Garage elevator access will lead only to the street level. Platform access will be from the exterior of the building only.

Customer Service Representatives will be present on the platform 30 minutes before scheduled departure times to continue checked baggage service, unaccompanied minor service and special services.

The service hours at the Gallup, New Mexico, station has been modified. Passengers will have access to the interior of the station for the 30 minutes before the train arrival time.

Additional service suspensions have also been announced.

The North Carolina Department of Transportation said that starting March 23 Piedmont Service trains 73, 74, 77, and 78 are suspended.

Piedmonts 75 and 76 will continue to operate as will the New York-Charlotte Carolinian.

In California, Pacific Surfliner service will be cut in half on March 23 and further reduced on March 24.

On March 23, Trains 561, 565, 579, and 593 will operate as scheduled but Trains 569, 573, 583, 591, 595, and 759 are cancelled.

Trains 763 and 777 will operate according to the schedule between San Diego and Goleta but there will be no service north of Goleta.

Trains 767 and 785 will operate according to the schedule between San Diego and Los Angeles with no service north of Los Angeles.

Trains 564, 580, and 584 will operate as scheduled but Trains 562, 566, 572, 578, 590, 782, and 792 are cancelled.

Train 796 will operate according to the schedule between Goleta and San Diego but with no service between San Luis Obispo and Goleta.

Effective March 24, scheduled will be further modified and subject to additional change based on ridership and public health conditions.

Trains 759, 561/1761, 565/1565, 569/1569, 573/1573, 583, 591/1591, and 595 are cancelled. Trains 763 and 777 will operate according to the schedule between San Diego and Goleta with no service north of Goleta.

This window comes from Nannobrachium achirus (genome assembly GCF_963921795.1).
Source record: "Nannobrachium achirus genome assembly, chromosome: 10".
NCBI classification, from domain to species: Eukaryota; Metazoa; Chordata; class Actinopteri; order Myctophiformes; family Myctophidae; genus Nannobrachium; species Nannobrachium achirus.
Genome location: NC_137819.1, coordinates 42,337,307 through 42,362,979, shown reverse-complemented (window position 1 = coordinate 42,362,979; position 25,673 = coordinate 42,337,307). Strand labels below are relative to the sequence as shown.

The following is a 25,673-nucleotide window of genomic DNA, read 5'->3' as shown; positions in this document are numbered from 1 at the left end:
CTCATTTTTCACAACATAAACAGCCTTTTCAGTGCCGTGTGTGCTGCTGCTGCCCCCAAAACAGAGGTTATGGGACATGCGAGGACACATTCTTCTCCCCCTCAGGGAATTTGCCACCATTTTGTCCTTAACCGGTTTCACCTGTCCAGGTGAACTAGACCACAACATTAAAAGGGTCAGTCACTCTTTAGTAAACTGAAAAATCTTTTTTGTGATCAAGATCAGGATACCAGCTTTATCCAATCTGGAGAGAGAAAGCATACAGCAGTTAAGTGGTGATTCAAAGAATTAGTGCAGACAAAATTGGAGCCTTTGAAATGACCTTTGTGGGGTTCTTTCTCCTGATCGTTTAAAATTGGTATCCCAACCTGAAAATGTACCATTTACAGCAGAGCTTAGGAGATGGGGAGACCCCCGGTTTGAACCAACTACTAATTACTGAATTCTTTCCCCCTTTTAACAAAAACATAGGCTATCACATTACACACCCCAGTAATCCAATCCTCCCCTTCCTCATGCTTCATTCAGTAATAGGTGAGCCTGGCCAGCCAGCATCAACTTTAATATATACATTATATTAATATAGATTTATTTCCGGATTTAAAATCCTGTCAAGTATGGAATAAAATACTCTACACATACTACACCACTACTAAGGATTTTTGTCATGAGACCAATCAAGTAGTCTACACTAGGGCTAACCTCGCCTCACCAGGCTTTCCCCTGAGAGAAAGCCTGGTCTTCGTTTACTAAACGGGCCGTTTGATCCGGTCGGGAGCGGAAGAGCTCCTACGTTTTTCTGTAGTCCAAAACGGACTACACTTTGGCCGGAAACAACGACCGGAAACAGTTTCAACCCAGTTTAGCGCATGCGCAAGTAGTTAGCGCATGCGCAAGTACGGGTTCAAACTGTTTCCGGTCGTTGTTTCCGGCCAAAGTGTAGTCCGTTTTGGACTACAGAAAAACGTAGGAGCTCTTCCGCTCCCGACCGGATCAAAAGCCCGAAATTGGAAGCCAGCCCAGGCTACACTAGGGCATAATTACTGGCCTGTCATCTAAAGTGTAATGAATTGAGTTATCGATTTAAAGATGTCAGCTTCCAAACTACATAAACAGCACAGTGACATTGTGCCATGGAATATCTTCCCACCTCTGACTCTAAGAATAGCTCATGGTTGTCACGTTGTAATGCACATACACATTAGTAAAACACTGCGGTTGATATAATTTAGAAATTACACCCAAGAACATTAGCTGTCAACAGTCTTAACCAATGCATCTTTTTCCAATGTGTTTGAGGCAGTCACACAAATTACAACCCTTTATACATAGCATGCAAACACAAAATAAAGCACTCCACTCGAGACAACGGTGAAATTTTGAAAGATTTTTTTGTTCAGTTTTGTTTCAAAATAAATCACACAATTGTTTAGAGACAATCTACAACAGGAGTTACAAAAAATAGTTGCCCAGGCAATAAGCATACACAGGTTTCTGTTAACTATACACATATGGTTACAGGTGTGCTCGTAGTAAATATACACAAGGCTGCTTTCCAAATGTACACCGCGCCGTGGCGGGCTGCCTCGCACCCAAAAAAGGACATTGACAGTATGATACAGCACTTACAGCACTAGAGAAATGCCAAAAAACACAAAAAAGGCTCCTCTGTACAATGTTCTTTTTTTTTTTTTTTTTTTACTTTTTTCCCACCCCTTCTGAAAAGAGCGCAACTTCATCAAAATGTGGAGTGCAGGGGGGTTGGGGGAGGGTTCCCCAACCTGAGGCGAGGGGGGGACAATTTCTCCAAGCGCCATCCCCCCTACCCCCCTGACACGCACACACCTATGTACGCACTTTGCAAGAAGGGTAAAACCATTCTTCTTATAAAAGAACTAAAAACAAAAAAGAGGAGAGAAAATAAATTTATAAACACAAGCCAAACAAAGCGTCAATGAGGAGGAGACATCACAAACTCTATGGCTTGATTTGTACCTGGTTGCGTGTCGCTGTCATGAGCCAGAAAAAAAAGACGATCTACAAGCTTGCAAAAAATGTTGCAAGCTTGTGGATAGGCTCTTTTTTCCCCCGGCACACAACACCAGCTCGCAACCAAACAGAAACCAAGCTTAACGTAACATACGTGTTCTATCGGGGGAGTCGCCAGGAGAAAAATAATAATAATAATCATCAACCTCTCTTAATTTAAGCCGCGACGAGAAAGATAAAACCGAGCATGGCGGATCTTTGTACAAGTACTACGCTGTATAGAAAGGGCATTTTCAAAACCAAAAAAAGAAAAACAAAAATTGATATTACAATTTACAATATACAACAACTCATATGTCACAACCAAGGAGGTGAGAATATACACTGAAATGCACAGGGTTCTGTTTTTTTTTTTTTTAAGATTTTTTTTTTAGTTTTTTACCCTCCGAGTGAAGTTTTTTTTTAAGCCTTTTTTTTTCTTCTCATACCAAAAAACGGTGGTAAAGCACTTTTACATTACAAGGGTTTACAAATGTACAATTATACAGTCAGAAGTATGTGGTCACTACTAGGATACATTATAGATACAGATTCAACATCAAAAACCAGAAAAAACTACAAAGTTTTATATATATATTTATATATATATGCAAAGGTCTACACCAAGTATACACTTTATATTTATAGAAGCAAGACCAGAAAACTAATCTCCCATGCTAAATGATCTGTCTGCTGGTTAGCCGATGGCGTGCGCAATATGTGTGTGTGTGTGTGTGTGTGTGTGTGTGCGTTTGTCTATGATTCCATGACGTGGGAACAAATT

Trains 767/1767 and 785 will operate according to the schedule between San Diego and Los Angeles but with no service north of Los Angeles.

Trains 562, 566/1566, 572/1572, 578, 782, 590/1590, and 792 are cancelled.

Train 774 will operate according to the schedule between Los Angeles and San Diego with no service between San Luis Obispo and Los Angeles.

Train 796 will operate according to the schedule between Goleta and San Diego with no service between San Luis Obispo and Goleta.

Service to San Luis Obispo will be preserved through limited bus connections from Santa Barbara. The Coast Starlight will also continue serving San Luis Obispo.

In northern California, the San Joaquins Joint Powers Authority, Capitol Corridor Joint Powers Authority and Amtrak have agreed on the following service reductions.

Amtrak San Joaquin service will be suspending the Emeryville and San Francisco Thruway Bus Route (Route 99) on March 21.

Passengers traveling to San Francisco are encouraged to utilize BART via the Richmond Station.

On March 26, Trains 701, 702, 703, 704, 714, and 717 will be suspended and remaining trains will not have lead service attendants or food service.
Train 719 will no longer stop at Richmond because of the BART reduction in hours.

On the east Coast, Amtrak’s Downeaster service will see further service reductions to two roundtrips a day.

On March 21 and 22, Trains 692, 694, 693 and 695 will operate.

Between March 23-27 trains operating will include Nos. 680, 682, 681 and 684.

North of the border, VIA Rail Canada has said the suspension of the Montreal-Halifax Ocean, Toronto-Vancouver Canadian, and Jasper-Prince Rupert service has been extended to May 1.

Effective March 23 Montreal-Senneterre and Montreal-Jonquiere, Quebec, trains will be cut o one round trip per week, as will Sudbury-White River, Ontario, service.

Such an-board and in-station services such as baggage handling and restaurant access will also be curtailed.